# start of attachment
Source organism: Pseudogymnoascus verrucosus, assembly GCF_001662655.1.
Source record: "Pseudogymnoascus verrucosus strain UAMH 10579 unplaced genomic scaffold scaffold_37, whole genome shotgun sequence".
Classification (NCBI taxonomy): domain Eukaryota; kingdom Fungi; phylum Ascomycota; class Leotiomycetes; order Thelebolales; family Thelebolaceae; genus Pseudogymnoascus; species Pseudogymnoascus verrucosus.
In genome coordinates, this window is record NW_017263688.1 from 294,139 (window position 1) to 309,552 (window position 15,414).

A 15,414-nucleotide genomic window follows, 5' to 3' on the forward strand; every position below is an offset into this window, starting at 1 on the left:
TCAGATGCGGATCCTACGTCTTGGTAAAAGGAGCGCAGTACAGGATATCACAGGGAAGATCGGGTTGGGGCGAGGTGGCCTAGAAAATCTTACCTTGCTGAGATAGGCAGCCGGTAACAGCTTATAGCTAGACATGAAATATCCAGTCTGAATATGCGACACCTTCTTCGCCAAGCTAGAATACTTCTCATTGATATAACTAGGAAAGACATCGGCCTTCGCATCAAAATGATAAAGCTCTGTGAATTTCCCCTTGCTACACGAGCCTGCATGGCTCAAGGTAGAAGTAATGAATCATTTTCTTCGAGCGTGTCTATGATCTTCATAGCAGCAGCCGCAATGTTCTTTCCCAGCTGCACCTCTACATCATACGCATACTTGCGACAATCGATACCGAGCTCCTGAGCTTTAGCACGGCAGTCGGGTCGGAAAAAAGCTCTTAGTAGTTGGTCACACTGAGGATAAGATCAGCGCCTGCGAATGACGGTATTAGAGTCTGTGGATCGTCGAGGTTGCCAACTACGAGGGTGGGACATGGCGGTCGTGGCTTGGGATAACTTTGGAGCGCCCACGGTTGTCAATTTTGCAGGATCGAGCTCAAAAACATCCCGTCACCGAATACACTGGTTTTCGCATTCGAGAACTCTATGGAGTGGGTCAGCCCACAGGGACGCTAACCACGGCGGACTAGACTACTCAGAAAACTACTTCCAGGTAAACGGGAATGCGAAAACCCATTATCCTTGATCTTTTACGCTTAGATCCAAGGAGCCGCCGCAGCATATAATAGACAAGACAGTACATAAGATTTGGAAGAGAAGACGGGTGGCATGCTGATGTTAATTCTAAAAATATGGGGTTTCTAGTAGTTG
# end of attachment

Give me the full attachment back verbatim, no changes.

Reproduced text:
Source organism: Pseudogymnoascus verrucosus, assembly GCF_001662655.1.
Source record: "Pseudogymnoascus verrucosus strain UAMH 10579 unplaced genomic scaffold scaffold_37, whole genome shotgun sequence".
Classification (NCBI taxonomy): domain Eukaryota; kingdom Fungi; phylum Ascomycota; class Leotiomycetes; order Thelebolales; family Thelebolaceae; genus Pseudogymnoascus; species Pseudogymnoascus verrucosus.
In genome coordinates, this window is record NW_017263688.1 from 294,139 (window position 1) to 309,552 (window position 15,414).

A 15,414-nucleotide genomic window follows, 5' to 3' on the forward strand; every position below is an offset into this window, starting at 1 on the left:
TCAGATGCGGATCCTACGTCTTGGTAAAAGGAGCGCAGTACAGGATATCACAGGGAAGATCGGGTTGGGGCGAGGTGGCCTAGAAAATCTTACCTTGCTGAGATAGGCAGCCGGTAACAGCTTATAGCTAGACATGAAATATCCAGTCTGAATATGCGACACCTTCTTCGCCAAGCTAGAATACTTCTCATTGATATAACTAGGAAAGACATCGGCCTTCGCATCAAAATGATAAAGCTCTGTGAATTTCCCCTTGCTACACGAGCCTGCATGGCTCAAGGTAGAAGTAATGAATCATTTTCTTCGAGCGTGTCTATGATCTTCATAGCAGCAGCCGCAATGTTCTTTCCCAGCTGCACCTCTACATCATACGCATACTTGCGACAATCGATACCGAGCTCCTGAGCTTTAGCACGGCAGTCGGGTCGGAAAAAAGCTCTTAGTAGTTGGTCACACTGAGGATAAGATCAGCGCCTGCGAATGACGGTATTAGAGTCTGTGGATCGTCGAGGTTGCCAACTACGAGGGTGGGACATGGCGGTCGTGGCTTGGGATAACTTTGGAGCGCCCACGGTTGTCAATTTTGCAGGATCGAGCTCAAAAACATCCCGTCACCGAATACACTGGTTTTCGCATTCGAGAACTCTATGGAGTGGGTCAGCCCACAGGGACGCTAACCACGGCGGACTAGACTACTCAGAAAACTACTTCCAGGTAAACGGGAATGCGAAAACCCATTATCCTTGATCTTTTACGCTTAGATCCAAGGAGCCGCCGCAGCATATAATAGACAAGACAGTACATAAGATTTGGAAGAGAAGACGGGTGGCATGCTGATGTTAATTCTAAAAATATGGGGTTTCTAGTAGTTG